Thursday, October 16, 2008


My darling sistar gave me a reference on an old Hindu culture to read Tritiya-Prakriti: People of the Third Sex By Amara Das Wilhelm on gay issue. I was overjoyed because it was an eye opener. I would like to share this with everyone.

People of the third can be found in the ancient Vedic literatures of India, which have thoroughly analyzed and recorded all aspects of human behavior and knowledge since time immemorial. Vedic literatures were written approximately five thousand years ago along with all other literatures in Kama Shastra or “codes of sensual pleasure.” Although commonly presented to Westerners in the format of an erotic sex manual, the actual unabridged Kama Sutra gives us a rare glimpse into the sexual understandings of ancient Vedic India.

Throughout Vedic literature, the sex or gender of the human being is clearly divided into three separate categories according to prakriti or nature. These are: pums-prakriti or male, stri-prakriti or female, and tritiya-prakriti or the third sex.

The third sex is described as a natural mixing or combination of the male and female natures to the point in which they can no longer be categorized as male or female in the traditional sense of the word. The example of mixing black and white paint can be used, wherein the resulting colour, gray, in all its many shades, can no longer be considered either black or white although it is simply a combination of both. People of the third sex are mentioned throughout Vedic literature in different ways due to their variety of manifestations. They were not expected to behave like ordinary heterosexual men and women or to assume their roles. In this way, the third-sex category served as an important tool for the recognition and accommodation of such persons within society.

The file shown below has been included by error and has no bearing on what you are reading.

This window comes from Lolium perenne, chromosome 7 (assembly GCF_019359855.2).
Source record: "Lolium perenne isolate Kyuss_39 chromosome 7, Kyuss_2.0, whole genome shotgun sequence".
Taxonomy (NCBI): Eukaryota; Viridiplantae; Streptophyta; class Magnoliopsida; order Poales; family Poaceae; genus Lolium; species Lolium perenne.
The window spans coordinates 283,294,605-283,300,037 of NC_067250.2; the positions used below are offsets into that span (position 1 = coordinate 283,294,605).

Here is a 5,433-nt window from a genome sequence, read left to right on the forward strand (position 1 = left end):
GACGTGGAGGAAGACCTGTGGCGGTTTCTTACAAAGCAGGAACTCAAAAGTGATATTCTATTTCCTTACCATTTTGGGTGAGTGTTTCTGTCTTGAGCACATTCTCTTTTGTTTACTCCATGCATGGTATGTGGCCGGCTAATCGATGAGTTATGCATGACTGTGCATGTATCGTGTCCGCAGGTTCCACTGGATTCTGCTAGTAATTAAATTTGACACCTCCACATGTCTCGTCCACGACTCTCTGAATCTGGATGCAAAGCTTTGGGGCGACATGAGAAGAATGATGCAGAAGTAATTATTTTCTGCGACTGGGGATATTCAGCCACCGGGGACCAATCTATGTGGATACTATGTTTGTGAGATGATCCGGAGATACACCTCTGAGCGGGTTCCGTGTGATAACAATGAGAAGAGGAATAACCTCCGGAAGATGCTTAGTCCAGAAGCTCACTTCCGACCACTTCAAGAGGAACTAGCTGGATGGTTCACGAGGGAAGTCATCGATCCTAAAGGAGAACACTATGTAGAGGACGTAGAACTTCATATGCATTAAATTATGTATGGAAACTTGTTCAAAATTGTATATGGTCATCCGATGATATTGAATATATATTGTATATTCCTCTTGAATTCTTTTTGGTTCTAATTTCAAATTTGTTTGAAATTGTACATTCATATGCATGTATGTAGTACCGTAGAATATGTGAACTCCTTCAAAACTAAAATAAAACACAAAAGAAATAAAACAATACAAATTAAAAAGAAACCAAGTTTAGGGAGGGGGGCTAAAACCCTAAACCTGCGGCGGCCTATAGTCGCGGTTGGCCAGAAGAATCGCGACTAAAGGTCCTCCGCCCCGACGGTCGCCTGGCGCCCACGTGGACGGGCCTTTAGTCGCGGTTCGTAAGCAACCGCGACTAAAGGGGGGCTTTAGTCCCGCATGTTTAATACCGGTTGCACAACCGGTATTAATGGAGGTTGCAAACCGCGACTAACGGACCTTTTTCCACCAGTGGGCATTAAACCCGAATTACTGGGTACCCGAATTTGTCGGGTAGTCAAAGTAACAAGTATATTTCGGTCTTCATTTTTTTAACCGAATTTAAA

People of the third sex are also classified under a larger social category known as the “neutral gender.” Its members are called napumsaka, or “those who do not engage in procreation. This non-reproductive category played an integral role in the balance of both human society and nature, similar to the way in which asexual bees play out their own particular roles in the operation of a hive. In Hinduism there are no accidents or errors, and everything in nature has a purpose, role, and reason for existence.

Vedic society was all encompassing, and each individual was seen as an integral part of the greater whole. Thus all classes of men were accommodated and engaged according to their nature. Third-gender citizens were neither persecuted nor denied basic rights. They were allowed to keep their own societies or town quarters, live together within marriage and engage in all means of livelihood. Gay men could either blend into society as ordinary males or they could dress and behave as females, living as transvestites. They are especially mentioned as being expert in dancing, singing and acting, as barbers or hairstylists, masseurs, and house servants. They were often used within the female sections of royal palaces and also engaged in various types of prostitution. Transvestites were invited to attend all birth, marriage, and religious ceremonies as their presence was a symbol of good luck and considered to be auspicious. This tradition still continues in India even today. Lesbians were known as svairini or independent women and were permitted to earn their own livelihood. They were not expected to accept a husband. Citizens of the third sex represented only a very small portion of the overall population, which most estimates place at approximately 5 percent. They were not perceived to be a threat in any way and were considered to be aloof from the ordinary attachments of procreation and family life. In this way they were awarded their own particular status and welcomed as a part of civilized Vedic society.

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